I have a Nexus 5 with a long boot time encryption password and a shorter unlock pin. Seems it was already fixed.
To what data are you referring? Google holds keys for some stuff like email, which is sent in plaintext anyway and which they need to offer webmail access. They claim not to have the keys to synced browser data though, and apart from some innuendo and "of course they do" you offer no evidence to the contrary.
Unlike Apple, Google can't recover your backups if you are completely locked out of your account and don't know the password. That suggests that they really don't have the key.
Besides which, local encryption on your phone is designed to frustrate thrives and other people trying to rape your phone like the police. It also makes wiping easy and effective when you want to sell it.
The language is very specific. Maybe they didn't get a request for bulk data, maybe they just had to provide a back door into everything so that law enforcement could serve itself. Then again, maybe not, we have no way of knowing, which makes all American company's claims that they resist the government worthless.
I guess you have not seen how people swipe through the gates at stations. It certainly would be more hassle so I can see people sticking with their NFC cards for the daily commute. Does it work even if the phone is locked?
Google Translate, or Bing if you are desperate.
The difference with Apple Pay is that they can't use a stolen phone
Really? Are you saying that the phone needs to be unlocked before it can be used to make a payment? Sounds incredibly inconvenient.
With current phone payment systems there is no need to unlock the phone or open an app before using them, you just touch the phone to the payment terminal with the screen off and it pays. It would be annoying when trying to use the phone during busy periods to get on public transport or pay for stuff at the station otherwise.
Before someone screams that it's insecure, NFC debit/credit cards don't need to be "unlocked" either. The payment limit is so low that the banks just eat the losses which are more than made up for by you using NFC instead of cash all the time, and any thief will be more interested in the phone itself.
You mean mean the Google Wallet that isn't available in large parts of the world?
Well, Apple Pay isn't available anywhere in the world yet, so Google is still ahead.
They need to deploy terminals? That's a fail right there.
I agree, Apple screwed up there. Good job Google's system works with existing terminals.
More recent stats: http://bcnranking.jp/news/1408...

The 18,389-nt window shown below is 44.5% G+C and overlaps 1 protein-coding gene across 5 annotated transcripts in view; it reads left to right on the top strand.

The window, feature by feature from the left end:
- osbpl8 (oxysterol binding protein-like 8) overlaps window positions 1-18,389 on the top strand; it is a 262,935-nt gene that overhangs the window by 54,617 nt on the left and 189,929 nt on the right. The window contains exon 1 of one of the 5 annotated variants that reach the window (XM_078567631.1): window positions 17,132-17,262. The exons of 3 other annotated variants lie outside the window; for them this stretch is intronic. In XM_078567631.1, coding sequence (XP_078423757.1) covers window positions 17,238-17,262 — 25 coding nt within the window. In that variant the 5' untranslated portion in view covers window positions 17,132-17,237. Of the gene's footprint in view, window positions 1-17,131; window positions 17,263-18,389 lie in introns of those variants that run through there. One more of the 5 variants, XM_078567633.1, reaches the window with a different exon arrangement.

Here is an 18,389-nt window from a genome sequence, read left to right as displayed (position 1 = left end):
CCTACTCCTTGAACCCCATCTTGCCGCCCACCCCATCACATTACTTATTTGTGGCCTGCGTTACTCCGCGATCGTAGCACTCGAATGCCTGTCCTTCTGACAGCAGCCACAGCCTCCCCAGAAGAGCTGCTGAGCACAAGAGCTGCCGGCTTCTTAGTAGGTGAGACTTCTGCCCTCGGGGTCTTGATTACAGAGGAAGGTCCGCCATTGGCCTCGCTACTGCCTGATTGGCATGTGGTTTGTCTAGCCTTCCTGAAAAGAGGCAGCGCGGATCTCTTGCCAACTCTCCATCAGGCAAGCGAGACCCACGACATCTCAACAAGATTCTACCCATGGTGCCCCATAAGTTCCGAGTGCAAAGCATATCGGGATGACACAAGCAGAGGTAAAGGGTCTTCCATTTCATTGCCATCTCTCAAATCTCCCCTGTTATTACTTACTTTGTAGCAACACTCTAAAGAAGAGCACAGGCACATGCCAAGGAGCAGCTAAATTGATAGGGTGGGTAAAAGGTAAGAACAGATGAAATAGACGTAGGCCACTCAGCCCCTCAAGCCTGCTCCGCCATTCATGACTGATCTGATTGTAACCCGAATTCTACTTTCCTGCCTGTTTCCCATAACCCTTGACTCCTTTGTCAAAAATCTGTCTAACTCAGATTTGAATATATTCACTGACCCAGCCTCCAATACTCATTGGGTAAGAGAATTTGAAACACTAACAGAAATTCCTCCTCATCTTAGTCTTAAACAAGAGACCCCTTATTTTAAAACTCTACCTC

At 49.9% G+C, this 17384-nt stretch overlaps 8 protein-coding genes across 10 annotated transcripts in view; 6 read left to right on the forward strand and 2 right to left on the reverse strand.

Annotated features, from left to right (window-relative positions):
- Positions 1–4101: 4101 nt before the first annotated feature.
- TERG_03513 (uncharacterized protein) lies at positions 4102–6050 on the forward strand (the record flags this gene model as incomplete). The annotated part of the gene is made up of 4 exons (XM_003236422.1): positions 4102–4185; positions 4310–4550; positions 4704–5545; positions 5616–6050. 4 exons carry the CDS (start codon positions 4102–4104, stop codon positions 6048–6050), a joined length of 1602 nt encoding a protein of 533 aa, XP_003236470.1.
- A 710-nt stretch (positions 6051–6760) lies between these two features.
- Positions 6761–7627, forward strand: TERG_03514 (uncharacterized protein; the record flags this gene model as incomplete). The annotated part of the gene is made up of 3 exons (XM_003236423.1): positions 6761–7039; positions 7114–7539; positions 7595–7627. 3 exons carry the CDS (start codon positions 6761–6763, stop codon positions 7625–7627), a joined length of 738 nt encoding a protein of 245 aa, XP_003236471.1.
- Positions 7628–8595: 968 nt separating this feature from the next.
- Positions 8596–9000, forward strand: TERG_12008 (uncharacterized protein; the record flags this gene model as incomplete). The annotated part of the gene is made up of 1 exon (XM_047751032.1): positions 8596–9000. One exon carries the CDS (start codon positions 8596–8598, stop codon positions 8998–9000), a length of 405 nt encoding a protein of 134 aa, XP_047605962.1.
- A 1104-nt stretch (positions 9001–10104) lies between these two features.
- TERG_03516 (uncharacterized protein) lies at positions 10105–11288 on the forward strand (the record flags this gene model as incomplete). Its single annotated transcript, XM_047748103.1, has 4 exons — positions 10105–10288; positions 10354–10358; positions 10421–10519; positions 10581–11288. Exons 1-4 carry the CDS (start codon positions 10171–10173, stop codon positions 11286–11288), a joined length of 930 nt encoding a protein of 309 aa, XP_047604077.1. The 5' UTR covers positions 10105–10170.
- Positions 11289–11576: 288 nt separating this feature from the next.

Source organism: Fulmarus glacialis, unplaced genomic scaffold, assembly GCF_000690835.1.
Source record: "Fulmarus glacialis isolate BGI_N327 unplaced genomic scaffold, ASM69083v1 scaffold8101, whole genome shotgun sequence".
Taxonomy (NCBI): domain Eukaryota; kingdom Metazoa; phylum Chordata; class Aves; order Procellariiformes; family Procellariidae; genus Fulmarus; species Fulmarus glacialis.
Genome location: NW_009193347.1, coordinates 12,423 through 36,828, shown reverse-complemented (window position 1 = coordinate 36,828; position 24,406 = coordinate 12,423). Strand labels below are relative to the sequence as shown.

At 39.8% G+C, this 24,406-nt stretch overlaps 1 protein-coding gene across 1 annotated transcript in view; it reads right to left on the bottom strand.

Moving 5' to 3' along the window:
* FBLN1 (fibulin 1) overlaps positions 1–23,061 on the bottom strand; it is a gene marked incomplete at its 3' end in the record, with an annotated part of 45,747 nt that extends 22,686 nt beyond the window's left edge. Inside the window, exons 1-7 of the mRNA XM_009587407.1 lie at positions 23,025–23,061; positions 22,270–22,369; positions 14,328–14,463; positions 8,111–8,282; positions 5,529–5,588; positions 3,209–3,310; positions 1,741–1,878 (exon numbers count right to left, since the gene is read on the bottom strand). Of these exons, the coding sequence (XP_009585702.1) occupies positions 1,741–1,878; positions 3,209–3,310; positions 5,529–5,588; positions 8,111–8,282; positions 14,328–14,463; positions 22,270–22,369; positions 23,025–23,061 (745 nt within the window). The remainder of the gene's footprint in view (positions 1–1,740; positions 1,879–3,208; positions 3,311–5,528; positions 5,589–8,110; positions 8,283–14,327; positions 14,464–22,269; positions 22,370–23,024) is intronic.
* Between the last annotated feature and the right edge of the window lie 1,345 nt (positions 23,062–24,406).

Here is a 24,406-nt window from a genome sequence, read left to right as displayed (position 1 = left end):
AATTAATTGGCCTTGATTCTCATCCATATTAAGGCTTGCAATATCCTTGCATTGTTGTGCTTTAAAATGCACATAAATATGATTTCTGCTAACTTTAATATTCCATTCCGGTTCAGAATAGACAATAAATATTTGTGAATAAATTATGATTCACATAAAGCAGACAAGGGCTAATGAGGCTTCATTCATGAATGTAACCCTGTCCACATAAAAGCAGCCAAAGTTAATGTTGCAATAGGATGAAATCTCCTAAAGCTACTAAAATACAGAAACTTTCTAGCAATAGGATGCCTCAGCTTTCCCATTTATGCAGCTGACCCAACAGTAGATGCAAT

Why pick stats from one particular month instead of the latest ones?
Also note that the iPhone has few models, where as sales for other manufacturers are spread over many more different ones. According to those stats over 70% of phones sold are not iPhones, and that's despite the extremely heavy promotion.
I use it with a sleep monitor to read back data. Many other health devices use it. It's better than Bluetooth for things that don't need real time monitoring because it's much lower power. My sleep monitor supports the iPhone but the battery lasts a few days instead of a few weeks if you have one.
That's not how NFC payments work. The transport layer is untrusted, the same as when you talk to your bank over TCP/IP. Apps couldn't steal credit card info if they wanted to, it's a one time challenge/response per transaction.
Either the API isn't ready or Apple just doesn't want to share so it can release its own apps first. Security is not an issue.
The iPhone is popular here but I wouldn't say as popular as it used to be, or is in other countries. I remember them putting out rope barriers for the 5s launch and hardly anyone turned up at Yodobashi in Akiba. Right now interest in the iPhone 6 doesn't seem that high either. There are too many good rival phones.
Actually, it might be a technical limitation too. NFC apps need to run in the background and use secure hardware, and they probably don't have an API yet.
Nonsense. Google already has agreements in place and terminals deployed. It works, people use it, it has taken off. I find it extremely easy and useful.
The reason Apple locked NFC down has nothing to do with payments. They could just ban any payment apps while allowing things like file/data transfers, authentication etc. They must be planning to do their own versions of those apps soon and don't want to be accused of cloning other people's work as happened in the past.
That's rather pessimistic. Just because an environment is harsh we don't give up, we overcome the problems.
You wouldn't need anything like a 1TWh. All you need is enough to smooth output of an intermittent source a bit and give you s little longer to ramp up other energy sources. On Japan a 250MW wind farm gets a 40MWh battery for smoothing.